- The last year has shown us that many employees are just as capable of working from home as they are from the office.
- As stand-down directions are lifted and the public health situation improves, the hybrid system is becoming the new normal.
- Consultation and communication are the keys to a smooth transition back to the office.
- WHS and mental health will be important considerations when negotiating flexible work arrangements.
Twenty twenty has shown us that employees are just as capable of working from home (‘WFH’) as they are from the office, though there are of course some exceptions. What began as compliance with temporary public safety measures has resulted in many people wanting to WFH on a permanent basis.
Based on our experience as employment lawyers, there are good reasons why everyone (employers included) can appreciate WFH arrangements. WFH has reduced the corporate impact on the environment and the impact of time-consuming commutes which, in some cases, has resulted in increased productivity levels. It has also assisted many people to find a better balance between their personal and professional lives.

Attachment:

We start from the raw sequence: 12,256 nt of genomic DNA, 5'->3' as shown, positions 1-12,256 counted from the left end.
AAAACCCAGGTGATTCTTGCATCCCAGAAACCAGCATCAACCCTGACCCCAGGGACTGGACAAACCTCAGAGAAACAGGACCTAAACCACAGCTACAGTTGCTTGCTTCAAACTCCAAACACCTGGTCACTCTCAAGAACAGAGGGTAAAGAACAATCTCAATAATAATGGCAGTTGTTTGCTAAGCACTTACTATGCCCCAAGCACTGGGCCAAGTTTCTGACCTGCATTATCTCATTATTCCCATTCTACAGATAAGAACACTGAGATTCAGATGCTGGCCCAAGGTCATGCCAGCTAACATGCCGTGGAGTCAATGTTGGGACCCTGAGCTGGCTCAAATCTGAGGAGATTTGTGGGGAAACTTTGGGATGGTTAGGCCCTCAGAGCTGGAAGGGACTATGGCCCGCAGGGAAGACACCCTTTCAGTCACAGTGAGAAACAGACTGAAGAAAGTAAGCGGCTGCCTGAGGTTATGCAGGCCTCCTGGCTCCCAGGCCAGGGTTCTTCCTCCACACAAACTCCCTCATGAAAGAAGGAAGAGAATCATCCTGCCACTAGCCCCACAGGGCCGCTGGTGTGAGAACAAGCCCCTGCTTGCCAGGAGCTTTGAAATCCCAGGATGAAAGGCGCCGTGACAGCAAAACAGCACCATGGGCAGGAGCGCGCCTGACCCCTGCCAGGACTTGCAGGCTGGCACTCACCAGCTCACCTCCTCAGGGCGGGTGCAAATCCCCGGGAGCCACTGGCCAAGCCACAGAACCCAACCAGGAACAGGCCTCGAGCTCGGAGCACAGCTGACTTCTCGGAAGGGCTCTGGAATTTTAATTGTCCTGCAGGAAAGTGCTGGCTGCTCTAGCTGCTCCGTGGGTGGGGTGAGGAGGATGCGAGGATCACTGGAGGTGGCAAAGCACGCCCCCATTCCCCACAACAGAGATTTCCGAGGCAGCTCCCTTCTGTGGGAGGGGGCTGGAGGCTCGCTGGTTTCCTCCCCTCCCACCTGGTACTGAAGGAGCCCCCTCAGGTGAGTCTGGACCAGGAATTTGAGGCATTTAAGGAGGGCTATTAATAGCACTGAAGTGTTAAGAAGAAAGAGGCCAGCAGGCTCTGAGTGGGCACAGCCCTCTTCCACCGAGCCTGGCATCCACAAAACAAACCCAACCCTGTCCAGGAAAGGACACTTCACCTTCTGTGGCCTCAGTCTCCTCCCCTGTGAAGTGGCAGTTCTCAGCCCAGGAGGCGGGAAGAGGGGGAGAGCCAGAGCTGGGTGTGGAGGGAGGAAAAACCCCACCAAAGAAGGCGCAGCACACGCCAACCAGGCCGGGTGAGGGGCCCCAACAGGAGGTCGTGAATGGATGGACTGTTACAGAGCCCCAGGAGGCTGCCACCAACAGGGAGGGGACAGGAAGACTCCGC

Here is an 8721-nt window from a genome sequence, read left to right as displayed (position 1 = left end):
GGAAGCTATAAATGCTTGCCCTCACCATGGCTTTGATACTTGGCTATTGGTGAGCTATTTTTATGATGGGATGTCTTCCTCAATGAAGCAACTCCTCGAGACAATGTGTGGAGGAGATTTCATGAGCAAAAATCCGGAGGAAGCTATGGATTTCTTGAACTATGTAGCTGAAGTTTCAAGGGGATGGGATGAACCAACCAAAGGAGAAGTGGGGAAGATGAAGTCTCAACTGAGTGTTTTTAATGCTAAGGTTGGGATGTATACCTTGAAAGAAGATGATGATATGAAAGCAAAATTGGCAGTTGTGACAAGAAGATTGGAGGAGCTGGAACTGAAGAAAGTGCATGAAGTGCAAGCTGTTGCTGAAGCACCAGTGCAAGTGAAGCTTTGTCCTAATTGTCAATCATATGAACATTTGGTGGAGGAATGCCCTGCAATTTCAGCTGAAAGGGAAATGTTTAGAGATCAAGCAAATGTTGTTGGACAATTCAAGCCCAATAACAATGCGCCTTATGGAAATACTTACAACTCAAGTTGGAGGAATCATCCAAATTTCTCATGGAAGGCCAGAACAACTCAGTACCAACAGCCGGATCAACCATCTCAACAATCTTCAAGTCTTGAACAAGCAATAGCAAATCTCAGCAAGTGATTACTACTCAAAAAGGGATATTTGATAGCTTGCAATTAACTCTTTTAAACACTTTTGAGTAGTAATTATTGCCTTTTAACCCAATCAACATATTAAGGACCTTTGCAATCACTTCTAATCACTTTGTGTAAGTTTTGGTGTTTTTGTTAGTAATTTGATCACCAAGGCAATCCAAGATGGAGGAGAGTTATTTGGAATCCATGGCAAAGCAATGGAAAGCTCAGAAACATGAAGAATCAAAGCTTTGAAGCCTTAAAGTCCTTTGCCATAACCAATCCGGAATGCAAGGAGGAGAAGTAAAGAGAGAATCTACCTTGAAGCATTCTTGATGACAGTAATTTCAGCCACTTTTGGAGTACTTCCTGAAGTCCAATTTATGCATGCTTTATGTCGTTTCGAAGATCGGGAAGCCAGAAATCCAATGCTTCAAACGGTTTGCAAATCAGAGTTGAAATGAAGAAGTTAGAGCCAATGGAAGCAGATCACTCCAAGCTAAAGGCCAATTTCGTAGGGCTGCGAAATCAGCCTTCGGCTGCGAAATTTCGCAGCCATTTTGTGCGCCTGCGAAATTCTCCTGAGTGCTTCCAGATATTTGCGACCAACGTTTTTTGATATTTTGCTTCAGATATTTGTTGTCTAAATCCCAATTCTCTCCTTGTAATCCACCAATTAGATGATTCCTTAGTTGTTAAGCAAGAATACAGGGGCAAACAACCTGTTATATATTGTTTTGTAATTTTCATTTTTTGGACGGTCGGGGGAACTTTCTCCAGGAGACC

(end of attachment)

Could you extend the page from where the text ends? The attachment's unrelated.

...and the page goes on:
The situation continues to develop. JobKeeper ended on 29 March 2021 and many employers have now lifted their JobKeeper-directed stand downs. Many businesses have already made a direction to employees to return to work (‘RTW’) or are considering alternative long-term arrangements. While the employer retains a right to lawfully and reasonably direct their employees, COVID-19 considerations and their interaction with flexibility provisions in the Fair Work Act 2009 (Cth) (‘FWA’) mean it is not as simple as merely directing an employee to come back to work.
When can an employee refuse to return to work?
Many employees may not be enthusiastic about returning to the office, but employees may only refuse to RTW if they have a reasonable concern about their health and safety, or another legitimate reason, e.g. carer’s responsibilities. An employee should raise any concerns with their employer as soon as possible. To be clear, an employee’s preference to WFH is not sufficient and will not constitute a legitimate reason for refusing to RTW.